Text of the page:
Saturday, June 20, 2009

Memory Lane: Lament of the Non-Superhero Crime Fighters

This was originally posted on November 11, 2008 when I had, I think, three readers who weren't related to me. My apologies to both of you who read it back then, but it is a Father's Day tribute, of a sort. Enjoy!

CPod has Tuesday mornings off, sometimes. Let me rephrase. CPod almost always has no patients scheduled on Tuesday mornings. He does not, however, almost always have nothing else to do on Tuesday mornings. Week before last, he filled in for his sick father (who's profession is the same as CPod's). Last week, he chopped wood for my dad. This week, he chopped wood for a man in our ward who injured his neck trying to get it done himself. (I suspect he likes what chopping wood does for his biceps.)

Now, I'm not complaining. Really, I'm not. I love my husband dearly. He is remarkably selfless, as evidenced by his recent Tuesday activities. He is a giant among husbands (and not just because he's 6'5") and goes out of his way to make my job easier. His love and respect for me are apparent in his every action, and he is the only daddy I know who even approaches the greatness of my own father. He is really fantastic. I love having him home. I also (to a certain degree) love not having him home. And here is why.

He is Superman. Or Batman. Maybe it's more like Mr. Incredible.

And if he is Mr. Incredible, then I am the inept cops who can't seem to get anything done until he swoops in at the last minute to save the day.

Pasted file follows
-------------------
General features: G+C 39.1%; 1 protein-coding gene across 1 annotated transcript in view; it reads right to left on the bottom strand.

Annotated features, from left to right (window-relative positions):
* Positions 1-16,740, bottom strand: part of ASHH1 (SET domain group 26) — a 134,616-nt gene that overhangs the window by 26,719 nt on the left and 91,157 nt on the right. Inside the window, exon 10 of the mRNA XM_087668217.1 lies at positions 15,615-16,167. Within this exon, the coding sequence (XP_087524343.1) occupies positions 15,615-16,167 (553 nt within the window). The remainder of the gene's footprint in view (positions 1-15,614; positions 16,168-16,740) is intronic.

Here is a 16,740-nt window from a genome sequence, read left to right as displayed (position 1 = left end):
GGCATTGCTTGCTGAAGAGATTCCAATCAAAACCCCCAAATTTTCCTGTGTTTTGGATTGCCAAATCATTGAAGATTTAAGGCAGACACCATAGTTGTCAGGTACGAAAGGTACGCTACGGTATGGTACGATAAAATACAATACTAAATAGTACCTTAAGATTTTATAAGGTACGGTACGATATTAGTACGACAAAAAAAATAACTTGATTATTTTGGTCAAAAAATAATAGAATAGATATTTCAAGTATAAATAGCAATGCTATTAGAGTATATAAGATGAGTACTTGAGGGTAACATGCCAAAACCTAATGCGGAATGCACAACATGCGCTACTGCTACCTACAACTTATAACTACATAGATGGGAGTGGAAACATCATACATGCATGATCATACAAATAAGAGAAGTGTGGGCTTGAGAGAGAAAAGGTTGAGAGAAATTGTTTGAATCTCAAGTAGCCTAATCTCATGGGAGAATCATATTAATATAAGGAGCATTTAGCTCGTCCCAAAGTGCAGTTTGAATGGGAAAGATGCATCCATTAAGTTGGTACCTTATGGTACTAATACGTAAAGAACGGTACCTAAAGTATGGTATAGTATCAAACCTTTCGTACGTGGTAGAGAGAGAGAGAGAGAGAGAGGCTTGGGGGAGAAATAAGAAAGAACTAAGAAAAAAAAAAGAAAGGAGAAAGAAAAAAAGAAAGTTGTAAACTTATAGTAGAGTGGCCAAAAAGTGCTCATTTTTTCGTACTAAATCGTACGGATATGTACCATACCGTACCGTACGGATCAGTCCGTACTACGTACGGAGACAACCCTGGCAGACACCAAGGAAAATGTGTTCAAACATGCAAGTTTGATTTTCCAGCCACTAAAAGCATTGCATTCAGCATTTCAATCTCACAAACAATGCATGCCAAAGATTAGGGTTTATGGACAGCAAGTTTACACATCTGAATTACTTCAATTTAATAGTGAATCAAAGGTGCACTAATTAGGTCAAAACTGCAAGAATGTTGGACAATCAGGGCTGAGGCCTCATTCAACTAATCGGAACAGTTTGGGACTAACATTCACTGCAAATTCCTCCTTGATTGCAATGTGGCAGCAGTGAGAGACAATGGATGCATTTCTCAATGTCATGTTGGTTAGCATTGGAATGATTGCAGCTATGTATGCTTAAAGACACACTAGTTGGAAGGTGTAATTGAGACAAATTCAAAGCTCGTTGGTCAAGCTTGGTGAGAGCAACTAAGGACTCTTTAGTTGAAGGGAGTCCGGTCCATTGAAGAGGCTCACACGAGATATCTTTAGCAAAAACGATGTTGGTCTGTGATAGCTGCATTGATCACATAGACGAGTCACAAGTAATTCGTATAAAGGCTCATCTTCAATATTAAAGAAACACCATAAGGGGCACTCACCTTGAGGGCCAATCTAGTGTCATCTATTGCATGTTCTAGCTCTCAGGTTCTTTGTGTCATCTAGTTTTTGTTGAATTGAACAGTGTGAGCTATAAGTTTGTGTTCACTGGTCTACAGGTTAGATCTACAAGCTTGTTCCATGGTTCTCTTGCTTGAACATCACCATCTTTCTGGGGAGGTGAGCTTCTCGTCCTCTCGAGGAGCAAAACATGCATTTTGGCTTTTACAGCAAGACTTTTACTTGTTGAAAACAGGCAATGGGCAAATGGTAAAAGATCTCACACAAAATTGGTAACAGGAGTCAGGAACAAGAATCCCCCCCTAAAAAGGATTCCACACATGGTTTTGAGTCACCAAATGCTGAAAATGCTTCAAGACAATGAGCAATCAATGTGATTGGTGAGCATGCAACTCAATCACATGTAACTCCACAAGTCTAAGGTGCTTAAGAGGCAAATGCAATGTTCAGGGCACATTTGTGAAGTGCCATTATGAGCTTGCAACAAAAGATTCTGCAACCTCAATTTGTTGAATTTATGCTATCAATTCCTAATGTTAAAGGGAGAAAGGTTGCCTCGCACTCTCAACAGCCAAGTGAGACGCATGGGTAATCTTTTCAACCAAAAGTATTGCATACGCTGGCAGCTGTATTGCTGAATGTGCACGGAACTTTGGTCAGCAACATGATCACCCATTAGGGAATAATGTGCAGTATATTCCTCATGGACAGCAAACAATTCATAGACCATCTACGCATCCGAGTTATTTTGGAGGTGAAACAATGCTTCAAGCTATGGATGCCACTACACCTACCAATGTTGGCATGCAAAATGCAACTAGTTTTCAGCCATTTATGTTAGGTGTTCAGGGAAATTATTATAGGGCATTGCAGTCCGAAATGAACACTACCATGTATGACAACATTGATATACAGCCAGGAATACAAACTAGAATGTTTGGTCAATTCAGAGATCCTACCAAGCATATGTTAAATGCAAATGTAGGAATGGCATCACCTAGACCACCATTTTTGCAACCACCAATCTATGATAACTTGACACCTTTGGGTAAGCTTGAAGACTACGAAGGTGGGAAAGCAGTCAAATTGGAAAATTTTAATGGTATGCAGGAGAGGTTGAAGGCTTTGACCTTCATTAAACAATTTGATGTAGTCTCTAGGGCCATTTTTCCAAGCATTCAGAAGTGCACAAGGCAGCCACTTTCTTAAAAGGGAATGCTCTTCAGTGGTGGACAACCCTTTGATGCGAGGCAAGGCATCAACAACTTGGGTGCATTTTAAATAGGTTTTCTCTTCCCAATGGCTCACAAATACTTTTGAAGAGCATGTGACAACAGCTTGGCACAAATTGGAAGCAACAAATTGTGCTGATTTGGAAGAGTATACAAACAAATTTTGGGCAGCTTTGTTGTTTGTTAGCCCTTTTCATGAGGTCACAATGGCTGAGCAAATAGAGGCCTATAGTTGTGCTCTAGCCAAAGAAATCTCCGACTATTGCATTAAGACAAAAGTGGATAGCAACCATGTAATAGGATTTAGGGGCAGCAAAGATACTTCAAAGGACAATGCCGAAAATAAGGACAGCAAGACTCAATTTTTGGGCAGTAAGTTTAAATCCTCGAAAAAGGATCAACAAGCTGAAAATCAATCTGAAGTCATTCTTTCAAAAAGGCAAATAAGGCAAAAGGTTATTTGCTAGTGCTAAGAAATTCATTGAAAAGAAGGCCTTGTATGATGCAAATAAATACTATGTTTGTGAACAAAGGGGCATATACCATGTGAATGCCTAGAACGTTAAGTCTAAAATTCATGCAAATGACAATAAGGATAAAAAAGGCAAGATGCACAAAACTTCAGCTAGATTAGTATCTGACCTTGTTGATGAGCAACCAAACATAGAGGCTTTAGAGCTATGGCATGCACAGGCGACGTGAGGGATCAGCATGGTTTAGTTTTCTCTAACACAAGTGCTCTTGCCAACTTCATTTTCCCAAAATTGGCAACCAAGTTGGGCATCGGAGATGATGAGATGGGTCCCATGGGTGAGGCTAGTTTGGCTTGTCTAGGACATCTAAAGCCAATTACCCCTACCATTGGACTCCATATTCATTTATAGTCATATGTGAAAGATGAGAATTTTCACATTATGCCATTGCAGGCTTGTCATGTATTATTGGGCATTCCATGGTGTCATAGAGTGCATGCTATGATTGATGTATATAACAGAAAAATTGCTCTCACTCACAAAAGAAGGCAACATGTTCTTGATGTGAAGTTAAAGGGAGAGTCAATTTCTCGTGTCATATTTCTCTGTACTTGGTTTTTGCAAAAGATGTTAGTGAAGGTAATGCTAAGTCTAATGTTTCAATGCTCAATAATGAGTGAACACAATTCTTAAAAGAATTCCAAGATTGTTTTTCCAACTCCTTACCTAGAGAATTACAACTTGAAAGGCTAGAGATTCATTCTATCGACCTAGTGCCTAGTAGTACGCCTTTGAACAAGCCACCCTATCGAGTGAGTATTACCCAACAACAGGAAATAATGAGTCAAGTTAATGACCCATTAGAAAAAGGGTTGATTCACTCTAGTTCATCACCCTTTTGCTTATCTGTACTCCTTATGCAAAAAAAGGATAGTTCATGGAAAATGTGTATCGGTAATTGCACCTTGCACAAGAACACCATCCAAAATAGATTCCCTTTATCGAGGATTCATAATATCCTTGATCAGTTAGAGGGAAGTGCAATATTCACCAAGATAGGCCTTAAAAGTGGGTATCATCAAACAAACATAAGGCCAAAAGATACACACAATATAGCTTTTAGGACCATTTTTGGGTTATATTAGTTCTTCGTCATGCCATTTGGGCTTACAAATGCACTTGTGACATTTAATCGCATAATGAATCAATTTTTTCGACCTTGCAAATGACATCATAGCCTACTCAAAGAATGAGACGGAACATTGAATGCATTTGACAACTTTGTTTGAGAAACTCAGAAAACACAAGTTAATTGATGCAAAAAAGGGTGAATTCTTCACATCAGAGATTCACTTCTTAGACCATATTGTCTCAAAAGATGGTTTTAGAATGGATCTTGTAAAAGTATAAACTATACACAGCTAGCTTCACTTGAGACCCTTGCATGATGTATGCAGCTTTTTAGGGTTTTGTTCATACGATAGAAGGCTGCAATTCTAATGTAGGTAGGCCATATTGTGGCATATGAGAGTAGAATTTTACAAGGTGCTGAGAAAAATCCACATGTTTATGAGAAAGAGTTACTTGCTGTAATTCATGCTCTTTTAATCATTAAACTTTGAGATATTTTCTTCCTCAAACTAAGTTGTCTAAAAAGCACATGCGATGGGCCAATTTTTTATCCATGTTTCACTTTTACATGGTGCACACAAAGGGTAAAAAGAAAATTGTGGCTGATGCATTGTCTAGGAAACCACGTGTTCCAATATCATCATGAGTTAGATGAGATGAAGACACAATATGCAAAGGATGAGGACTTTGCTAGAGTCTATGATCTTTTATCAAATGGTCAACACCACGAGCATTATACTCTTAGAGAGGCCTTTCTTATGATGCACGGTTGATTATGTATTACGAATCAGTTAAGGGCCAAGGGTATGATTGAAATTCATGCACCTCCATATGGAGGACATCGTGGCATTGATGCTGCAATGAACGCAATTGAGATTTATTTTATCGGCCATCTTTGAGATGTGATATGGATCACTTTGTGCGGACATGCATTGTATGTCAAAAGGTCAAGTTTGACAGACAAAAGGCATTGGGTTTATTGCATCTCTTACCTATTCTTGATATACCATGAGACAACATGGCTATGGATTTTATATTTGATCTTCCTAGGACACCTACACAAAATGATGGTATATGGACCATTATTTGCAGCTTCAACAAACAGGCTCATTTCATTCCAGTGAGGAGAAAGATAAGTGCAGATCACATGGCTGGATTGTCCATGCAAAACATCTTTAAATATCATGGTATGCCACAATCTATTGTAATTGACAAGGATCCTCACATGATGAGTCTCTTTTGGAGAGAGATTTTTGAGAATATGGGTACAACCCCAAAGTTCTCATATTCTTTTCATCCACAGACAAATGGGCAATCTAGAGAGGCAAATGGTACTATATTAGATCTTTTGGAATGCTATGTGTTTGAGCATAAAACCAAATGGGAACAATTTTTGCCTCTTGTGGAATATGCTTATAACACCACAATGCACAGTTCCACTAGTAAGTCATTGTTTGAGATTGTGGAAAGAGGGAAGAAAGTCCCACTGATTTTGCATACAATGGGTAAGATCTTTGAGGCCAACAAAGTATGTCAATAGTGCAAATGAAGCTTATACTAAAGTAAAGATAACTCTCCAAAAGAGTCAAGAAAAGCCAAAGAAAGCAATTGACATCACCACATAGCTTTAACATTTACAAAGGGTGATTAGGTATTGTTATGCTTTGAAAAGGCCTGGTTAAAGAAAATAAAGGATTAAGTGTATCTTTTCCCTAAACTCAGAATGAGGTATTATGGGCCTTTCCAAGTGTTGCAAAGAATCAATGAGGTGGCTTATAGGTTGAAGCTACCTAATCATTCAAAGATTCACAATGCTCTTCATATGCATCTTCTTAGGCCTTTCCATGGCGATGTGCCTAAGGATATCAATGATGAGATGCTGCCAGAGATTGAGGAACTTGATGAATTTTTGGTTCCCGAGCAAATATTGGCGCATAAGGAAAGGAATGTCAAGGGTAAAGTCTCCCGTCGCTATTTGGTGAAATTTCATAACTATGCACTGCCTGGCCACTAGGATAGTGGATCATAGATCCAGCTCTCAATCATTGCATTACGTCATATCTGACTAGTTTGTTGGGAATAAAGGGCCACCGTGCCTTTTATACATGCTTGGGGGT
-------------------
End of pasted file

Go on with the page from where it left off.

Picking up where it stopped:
Have you ever thought about what it must be like to be an ordinary cop in Metropolis? Just as you think (operative word: think) you're about to get things under control, this tall, good looking guy in a cape shows up, finishes your job and then takes all the credit: newspaper stories, adoring children, swooning women, and, to add insult to injury, abs of steel, because he just decided to cut soda from his diet and lost 27 pounds as a result. (I exaggerate. It's really more like 10 pounds.)

Today, while he was splitting wood, I stayed home with the the Munchkins. I fed them breakfast, and then spent a full hour (no exaggeration) crawling around our house on my hands and knees searching for Lil' Maa-Maa's missing monster truck. When I couldn't find it in the house, I went outside in my jammies, braless, with booger-woman frizzy hair for all the neighbors to see, and searched for it in our yard, all to no avail.

When I tried to get everyone dressed, all civilized behavior deteriorated into fits and tantrums on the floor for three entirely different reasons. And at the precise top of the bell curve of noise, CPod walked in the door, produced granola bars for all the little ones, and then sat down to watch cartoons with them. They piled on top of him happily and called me mean, and said that daddy was the best, and continued to sing his praises ad nauseum, until I finally went back to take a shower and let their demi-god father finish the dressing ritual. I used all the hot water.

Part of me sees him as my savior, too -- I mean, I like to think I would have gotten things under control if he hadn't shown up when he did, but the reality is, it probably would have gotten worse before it got better. And I am truly grateful that my children at least respond to one of us in a satisfactory manner. But I sure wish that, occasionally, it could be me!

Sigh. Maybe one day my children will also look at me agog, eyes wide at the wonder of my mere presence in their lives. (Please don't tell me any different -- it's kind of that thought that keeps me going!) Maybe not. Or maybe I just need to have a little girl who will appreciate really fantastic black suede wedges and hair products that work, and find value in things other than monster trucks. It's not hero worship, but, hey, I'll take what I can get.

And maybe, just maybe, I'll have to be satisfied with G-Dog who said this morning as I helped him get his shoes on, "Thank you for making me feel better, Mommy." I don't even remember what I did, but I know he gave me a big, unsolicited hug.